Agent Honicker then explained that Defendant and Verges were the targets of a federal drug smuggling investigation. (Gov't Opp'n at 4.) Agent Honicker stated that he knew an unidentified co-conspirator had paid them thousands of dollars to smuggle heroin from Guatemala. ( Id. ) Agent Honicker told Defendant that he knew she traveled to Guatemala with her son and smuggled the contraband in her luggage. ( Id. ) Defendant did not deny anything and simply stated that her son did nothing wrong. ( Id. at 5.) Defendant then informed agents that she no longer wished to speak with them. ( Id. ) Agent Honicker provided Defendant with a target letter, which Verges read aloud in Spanish, and Defendant completed a financial affidavit. ( Id. ) Defendant then exited the living room. ( Id. )

After Defendant left, Verges stated that the purpose of her trip to Guatemala was to perform marriage fraud. (Gov't Opp'n at 5.) Agent Honicker reiterated that he had been investigating Verges for months and there was strong evidence she was involved in a conspiracy to import heroin. ( Id. ) Verges then stated that she did not wish to speak with the agents any longer. ( Id. ) Agent Honicker provided Verges with a target letter and she signed a financial affidavit. ( Id. ) The agents then left the residence. ( Id. )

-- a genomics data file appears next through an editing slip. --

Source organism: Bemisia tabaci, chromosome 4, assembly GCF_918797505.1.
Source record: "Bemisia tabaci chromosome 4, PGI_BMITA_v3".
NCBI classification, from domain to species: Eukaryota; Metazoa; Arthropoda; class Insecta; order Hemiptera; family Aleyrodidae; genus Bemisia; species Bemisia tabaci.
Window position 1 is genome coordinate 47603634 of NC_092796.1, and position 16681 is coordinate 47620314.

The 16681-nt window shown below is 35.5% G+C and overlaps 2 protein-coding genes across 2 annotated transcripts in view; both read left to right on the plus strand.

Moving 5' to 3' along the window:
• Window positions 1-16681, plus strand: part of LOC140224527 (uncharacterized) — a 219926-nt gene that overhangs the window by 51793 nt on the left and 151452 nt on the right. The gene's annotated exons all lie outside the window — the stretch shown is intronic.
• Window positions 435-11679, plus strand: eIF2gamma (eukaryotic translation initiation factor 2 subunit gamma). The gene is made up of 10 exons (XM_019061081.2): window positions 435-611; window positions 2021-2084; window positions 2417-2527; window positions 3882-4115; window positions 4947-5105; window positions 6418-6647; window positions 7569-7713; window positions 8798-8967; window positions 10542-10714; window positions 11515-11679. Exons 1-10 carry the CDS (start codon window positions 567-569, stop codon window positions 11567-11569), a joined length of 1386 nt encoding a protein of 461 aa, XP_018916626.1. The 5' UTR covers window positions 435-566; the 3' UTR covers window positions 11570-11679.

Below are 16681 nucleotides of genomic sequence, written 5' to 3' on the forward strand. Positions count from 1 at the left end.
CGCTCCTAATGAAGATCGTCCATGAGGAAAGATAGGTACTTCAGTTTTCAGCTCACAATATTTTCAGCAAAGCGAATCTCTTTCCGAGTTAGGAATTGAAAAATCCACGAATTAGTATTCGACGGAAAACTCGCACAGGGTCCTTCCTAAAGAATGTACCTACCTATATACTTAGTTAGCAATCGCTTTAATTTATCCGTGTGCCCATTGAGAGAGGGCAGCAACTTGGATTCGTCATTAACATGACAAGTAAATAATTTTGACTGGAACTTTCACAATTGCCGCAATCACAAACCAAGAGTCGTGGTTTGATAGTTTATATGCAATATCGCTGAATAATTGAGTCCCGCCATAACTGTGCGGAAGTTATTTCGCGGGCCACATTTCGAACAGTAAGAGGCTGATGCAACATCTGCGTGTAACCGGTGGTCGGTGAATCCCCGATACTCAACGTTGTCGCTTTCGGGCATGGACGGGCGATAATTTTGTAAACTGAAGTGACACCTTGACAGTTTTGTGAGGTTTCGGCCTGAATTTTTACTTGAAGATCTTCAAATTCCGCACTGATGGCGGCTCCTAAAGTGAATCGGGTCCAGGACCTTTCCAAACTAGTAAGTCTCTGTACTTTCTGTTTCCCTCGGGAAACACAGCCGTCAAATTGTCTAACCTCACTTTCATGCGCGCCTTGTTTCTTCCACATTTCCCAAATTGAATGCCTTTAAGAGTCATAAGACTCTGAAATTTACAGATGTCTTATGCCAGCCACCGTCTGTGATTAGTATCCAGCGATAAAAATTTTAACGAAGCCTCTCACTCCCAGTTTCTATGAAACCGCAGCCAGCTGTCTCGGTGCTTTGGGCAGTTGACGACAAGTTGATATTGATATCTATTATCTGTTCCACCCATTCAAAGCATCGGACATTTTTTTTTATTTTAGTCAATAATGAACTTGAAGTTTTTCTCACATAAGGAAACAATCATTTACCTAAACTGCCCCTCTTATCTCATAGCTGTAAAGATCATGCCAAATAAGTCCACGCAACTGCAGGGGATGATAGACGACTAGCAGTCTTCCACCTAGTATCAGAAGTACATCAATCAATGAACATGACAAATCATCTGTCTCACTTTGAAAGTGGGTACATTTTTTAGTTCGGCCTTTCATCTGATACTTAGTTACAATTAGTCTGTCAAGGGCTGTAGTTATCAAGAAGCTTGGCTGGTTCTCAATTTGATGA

Within a few minutes of their departure, Verges called Agent Honicker and indicated she would like to speak with him with an attorney present. (Gov't Opp'n at 5.) Agent Honicker explained that her attorney should contact the U.S. Attorney's office listed in the target letter. ( Id. at 5-6.)